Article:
anonymous movie
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130 min.
Release Date
anonymous movie poster

For Anonymous, director Roland Emmerich has set aside destroying the world again and instead engaged himself in a scholarly pursuit; which is to say, scholarly for a filmmaker whose films include Independence Day and 2012. Emmerich and screenwriter John Orloff render the Elizabethan equivalent of Oliver Stone’s JFK and present a popular conspiracy theory that questions whether or not William Shakespeare actually authored his body of work. In doing so, the filmmakers embrace a whole slew of half-cocked notions that fuel an entertaining period melodrama (plump with schemes, revenge, forbidden love, and incest). Costumes by Lisy Christl and restrained CGI scenery deliver an elegant, if stylized, interpretation of the era, but don’t expect subtlety from Emmerich just because the planet isn’t hanging in the balance. He pours on hammy performances and plenty of intrigue, making the result costumed trash of the most well-meaning variety.

A range of historians argues that, among others, either Francis Bacon, William Stanley (6th Earl of Derby), Christopher Marlowe, or Queen Elizabeth herself most likely wrote the work attributed to Shakespeare. Anybody, it seems, except the Bard. Of course, there’s plenty of evidence for and against each hypothesis. At the top of the “against” category stands the actor-turned-playwright’s humble origins, his lack of aristocratic education and experience at court, and his uncharacteristic end as a banker and grain merchant. Not to mention the lack of physical evidence; not one original manuscript in Shakespeare’s handwriting survives. With this in mind, Emmerich’s film opens on modern-day Broadway, where a production called “Anonymous” features Derek Jacobi preaching the doctrine of Oxfordianism—the rather compelling theory that Edward de Vere, 17th Earl of Oxford, wrote Shakespeare’s entire opus.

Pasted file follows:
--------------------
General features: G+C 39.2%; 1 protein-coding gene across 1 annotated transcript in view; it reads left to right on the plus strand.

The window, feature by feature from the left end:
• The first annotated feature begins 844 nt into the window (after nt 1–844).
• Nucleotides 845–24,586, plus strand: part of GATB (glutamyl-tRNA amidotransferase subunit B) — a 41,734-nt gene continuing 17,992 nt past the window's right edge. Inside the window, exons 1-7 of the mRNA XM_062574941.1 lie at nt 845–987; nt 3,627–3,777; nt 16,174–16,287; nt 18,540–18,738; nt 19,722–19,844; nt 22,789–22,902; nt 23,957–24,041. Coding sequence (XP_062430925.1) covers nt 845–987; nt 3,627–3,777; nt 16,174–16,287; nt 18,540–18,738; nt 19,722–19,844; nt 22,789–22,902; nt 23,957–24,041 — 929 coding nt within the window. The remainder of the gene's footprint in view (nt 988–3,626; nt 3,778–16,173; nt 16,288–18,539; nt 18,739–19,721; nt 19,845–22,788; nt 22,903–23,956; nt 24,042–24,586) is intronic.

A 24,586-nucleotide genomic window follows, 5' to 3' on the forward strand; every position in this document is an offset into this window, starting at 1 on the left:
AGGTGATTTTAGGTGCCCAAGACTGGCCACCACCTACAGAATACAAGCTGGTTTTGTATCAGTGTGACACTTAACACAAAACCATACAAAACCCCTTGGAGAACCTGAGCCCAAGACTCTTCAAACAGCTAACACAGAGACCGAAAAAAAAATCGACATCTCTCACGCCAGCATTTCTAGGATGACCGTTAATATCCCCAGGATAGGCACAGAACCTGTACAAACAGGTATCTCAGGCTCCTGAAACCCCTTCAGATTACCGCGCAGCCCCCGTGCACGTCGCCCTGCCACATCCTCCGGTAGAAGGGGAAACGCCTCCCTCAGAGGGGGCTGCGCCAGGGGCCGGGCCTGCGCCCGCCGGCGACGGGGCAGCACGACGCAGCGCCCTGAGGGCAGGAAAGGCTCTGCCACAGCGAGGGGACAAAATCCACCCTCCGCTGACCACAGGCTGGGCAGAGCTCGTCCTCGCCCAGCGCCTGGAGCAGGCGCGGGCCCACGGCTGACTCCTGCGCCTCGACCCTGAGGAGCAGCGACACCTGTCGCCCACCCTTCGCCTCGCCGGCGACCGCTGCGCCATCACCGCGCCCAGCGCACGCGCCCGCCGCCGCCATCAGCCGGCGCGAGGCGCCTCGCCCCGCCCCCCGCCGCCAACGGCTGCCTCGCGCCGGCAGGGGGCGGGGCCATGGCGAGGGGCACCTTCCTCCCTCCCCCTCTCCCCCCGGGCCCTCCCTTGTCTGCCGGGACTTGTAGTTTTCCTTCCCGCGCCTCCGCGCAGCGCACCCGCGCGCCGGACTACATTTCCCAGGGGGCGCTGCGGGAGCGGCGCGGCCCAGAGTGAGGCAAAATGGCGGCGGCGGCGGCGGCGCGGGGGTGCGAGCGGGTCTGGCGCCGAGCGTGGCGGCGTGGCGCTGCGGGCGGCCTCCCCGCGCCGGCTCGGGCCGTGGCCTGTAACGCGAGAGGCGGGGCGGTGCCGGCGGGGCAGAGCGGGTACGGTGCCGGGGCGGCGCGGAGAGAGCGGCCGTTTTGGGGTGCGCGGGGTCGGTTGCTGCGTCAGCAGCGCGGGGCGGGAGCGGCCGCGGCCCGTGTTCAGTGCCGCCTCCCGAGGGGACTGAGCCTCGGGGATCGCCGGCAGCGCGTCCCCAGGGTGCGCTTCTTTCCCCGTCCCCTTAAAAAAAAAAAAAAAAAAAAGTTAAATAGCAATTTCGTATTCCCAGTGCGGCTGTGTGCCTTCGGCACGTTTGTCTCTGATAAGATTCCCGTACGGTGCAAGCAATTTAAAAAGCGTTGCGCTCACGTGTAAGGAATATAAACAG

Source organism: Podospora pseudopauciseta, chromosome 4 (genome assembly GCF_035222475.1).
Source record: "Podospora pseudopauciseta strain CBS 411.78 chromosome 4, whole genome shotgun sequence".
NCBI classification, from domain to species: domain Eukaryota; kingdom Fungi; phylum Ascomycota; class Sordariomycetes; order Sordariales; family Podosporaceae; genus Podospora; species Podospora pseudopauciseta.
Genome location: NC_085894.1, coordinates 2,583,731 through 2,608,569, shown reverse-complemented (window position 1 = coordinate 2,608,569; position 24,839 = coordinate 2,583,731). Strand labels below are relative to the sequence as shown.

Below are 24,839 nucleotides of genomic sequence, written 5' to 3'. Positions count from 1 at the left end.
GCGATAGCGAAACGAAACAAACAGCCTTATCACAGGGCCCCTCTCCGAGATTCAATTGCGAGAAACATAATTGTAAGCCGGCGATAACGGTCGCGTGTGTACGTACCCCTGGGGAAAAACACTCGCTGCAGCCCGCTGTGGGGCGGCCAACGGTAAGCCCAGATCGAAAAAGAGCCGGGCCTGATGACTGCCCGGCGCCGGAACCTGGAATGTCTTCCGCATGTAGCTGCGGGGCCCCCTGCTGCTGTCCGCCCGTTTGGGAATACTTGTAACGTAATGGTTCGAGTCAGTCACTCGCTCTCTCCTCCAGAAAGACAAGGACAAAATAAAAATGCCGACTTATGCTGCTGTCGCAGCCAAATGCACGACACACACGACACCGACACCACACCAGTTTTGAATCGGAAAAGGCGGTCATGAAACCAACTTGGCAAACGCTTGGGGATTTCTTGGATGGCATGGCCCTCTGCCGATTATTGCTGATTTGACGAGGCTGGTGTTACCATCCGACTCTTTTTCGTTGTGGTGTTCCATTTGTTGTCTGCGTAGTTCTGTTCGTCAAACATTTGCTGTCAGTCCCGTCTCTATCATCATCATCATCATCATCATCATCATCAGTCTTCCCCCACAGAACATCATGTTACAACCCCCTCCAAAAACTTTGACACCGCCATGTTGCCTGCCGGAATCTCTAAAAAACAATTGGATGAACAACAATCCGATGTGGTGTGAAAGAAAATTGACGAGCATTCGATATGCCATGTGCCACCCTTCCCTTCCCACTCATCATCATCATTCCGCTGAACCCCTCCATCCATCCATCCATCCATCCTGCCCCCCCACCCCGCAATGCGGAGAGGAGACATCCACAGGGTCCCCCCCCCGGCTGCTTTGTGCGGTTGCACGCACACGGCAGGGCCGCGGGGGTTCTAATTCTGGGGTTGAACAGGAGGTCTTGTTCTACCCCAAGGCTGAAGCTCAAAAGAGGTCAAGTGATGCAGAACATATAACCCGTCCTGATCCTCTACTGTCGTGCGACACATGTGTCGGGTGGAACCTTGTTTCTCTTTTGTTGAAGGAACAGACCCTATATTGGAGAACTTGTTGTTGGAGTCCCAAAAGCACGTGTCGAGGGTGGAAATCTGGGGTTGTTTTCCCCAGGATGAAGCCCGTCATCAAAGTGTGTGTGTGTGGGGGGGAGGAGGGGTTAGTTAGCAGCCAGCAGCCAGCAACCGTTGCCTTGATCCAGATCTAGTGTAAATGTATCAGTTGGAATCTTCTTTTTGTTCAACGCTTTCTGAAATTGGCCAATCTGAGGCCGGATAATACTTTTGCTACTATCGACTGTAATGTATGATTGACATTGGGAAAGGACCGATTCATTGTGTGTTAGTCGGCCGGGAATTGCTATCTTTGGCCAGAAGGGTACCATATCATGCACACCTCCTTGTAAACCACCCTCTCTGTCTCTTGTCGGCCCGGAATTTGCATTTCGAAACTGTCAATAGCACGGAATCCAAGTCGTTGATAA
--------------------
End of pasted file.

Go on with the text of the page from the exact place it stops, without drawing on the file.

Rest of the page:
From here, Emmerich effectively transitions into 16th century England, where Edward de Vere (Rhys Ifans) cannot publish his plays because of his status, as the Puritans believe that poetry and plays equate to worshiping false idols. To command the mobs attending plays at The Globe Theater, Edward plans to hand his writings over to a known playwright, Ben Jonson (Sebastian Armesto), who will take credit and receive Edward’s glory, and in effect, communicate Edward’s hidden messages to the masses. Ultimately, Edward wants the Earl of Essex (Sebastian Reid) to replace the aging Elizabeth (Vanessa Redgrave) as England’s ruler after her death, and not the eventual King James as the slippery courtiers William Cecil (David Thewlis) and his hunchback son Robert (Edward Hogg) would have. But before Jonson can take credit, illiterate Globe actor William Shakespeare (Rafe Spall) undercuts him to steal authorship of Henry V and each of Edward’s subsequent plays, all the while boasting of his genius and bowing with false humility before his audience like he’s accepting an Oscar. During post-play “thank you” speeches, Shakespeare ineloquently stumbles over words, laying on heavy he’s-a-dope shtick.